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Archive for February, 2012

I love a good meaningful conversation.  If you give me a choice of ten casual acquaintances versus one single dinner companion with an open heart and soul, I would pick the latter, any time of the day.

You may find it as an obvious fact, but in a heavily condensed urban city where physical proximity does not equal to emotional availability, we should count our blessings whenever we have the opportunity to enjoy a nice, candid, no-agenda exchange.

Those of you who have read my earliest posts would remember how difficult it is to explain my profession.  It’s not in one’s normal vocabulary, and it’s not something that you can describe in one sentence before you completely bore your partner to death.  Yet if someone is curious enough to probe, I am more than happy to act as an ambassador for my professional community, or more selfishly, for my own reputation.

I’m always happy to reciprocate, of course.  Last night I was introduced to a field called Occupational Therapy.  I have heard of Physiotherapy, or Vocational Training, but shamefully not the former.   As my friend explained, the Chinese translation of the field is more than misleading, and I conveniently blamed it on the same.  After hearing his line of work, and learning about the lack of professional resources particularly in the mental practice area in this city, I find his profession fascinating both in terms of technical knowhow, and of its limitless possibility.

I can’t help but compare what we do as a living, as I always strive to keep myself grounded by not taking myself too seriously.  The following conversation never happened last night, but in my imagination, part of which could go something like this:

What are you most proud of with the work that you do?

My friend:  The ability to see my patients recover and adapt to the desired state according to prescribed progress.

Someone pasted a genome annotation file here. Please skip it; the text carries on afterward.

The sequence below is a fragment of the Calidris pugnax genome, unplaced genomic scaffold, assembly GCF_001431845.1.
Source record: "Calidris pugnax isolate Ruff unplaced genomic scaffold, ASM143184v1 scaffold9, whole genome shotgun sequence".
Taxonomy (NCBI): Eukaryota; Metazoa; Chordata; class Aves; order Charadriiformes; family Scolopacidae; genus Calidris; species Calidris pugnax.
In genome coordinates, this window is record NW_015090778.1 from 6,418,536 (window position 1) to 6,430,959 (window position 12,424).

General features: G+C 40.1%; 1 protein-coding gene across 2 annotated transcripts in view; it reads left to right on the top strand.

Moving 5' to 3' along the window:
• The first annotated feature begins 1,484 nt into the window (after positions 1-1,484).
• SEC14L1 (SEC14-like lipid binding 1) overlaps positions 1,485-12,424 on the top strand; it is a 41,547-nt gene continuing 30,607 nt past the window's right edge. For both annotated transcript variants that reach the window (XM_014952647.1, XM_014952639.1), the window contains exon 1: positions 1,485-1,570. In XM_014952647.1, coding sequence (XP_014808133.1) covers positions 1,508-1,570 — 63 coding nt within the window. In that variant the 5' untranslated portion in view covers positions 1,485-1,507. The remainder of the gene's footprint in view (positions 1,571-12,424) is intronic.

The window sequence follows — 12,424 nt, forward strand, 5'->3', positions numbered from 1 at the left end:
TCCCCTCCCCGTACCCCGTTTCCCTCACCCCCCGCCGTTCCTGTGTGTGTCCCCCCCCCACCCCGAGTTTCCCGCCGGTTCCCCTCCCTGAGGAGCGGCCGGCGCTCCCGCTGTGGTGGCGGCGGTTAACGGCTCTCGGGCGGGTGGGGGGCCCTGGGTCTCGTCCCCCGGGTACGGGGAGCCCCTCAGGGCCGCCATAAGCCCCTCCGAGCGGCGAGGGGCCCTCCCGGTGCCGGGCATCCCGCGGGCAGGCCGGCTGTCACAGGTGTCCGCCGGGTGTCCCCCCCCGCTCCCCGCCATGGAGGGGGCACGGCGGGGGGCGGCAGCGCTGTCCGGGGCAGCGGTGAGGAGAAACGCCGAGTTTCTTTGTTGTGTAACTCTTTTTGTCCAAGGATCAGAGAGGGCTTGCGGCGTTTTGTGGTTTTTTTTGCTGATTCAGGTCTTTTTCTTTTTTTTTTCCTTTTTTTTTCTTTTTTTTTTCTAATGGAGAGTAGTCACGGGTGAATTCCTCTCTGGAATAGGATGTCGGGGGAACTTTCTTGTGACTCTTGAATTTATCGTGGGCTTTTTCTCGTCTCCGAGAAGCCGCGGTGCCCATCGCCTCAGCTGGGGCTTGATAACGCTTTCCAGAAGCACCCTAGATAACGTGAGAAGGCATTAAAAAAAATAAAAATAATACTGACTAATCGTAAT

Me:  My stakeholders giving me 30 minutes to convince them that I’m not wasting their time to help them save half a million dollars.  Oh, also, to finally get my stakeholders know what it is that they truly want to buy.

Who do you constantly work with in your everyday work life?

My friend:  Patients who have a certain disability to achieve the daily “occupations” of life, and their loved ones who see the need to seek professional help for subject’s adaptation and recovery.

Me:  People who hate me, underestimate me, abuse me, and set me up as scapegoats for one or more of their supply chain problems.

What is the demand like for your profession?

My friend:  There is a growing lack of professionals in our field.  The demand is constantly surging and we find it difficult to keep up with the relatively long accreditation process.

Me:  Demand? What?

What is the one biggest challenge that you see in your profession?

My friend:  The lack of awareness of what Occupational Therapy is.  We hope the Health Department could educate the public more so that patients can seek treatment earlier on, and more resources can be injected for those who are very much in need.

Me:  To make the case for department heads that the half million dollar savings we achieved for their business equate to jobs saved for their employees.

What are you most frustrated about your work life?

My friend:  Below-par recovery progress due to resources insufficiency or uncontrollable physical complications.

Me:  Incredibly idiotic, egoistic and insecure morons.  And they’re not even mentally handicapped.

What is the one question that you get the most from people about your profession?

My friend:  What’s the difference between Occupational Therapy and Physical Therapy, or Vocational Training?

Me:  Why are we stuck with this crappy ball point pen at the office?

 What is the outlook of your profession?

My friend:  Instead of containing within the public healthcare sector at present, we see the growing need of increased specialized care that warrants investments from the private sector.  Wages and recognition will be on the rise.

Me:  Ultimately, we will be helping our companies achieve more cost savings by outsourcing our own jobs. 

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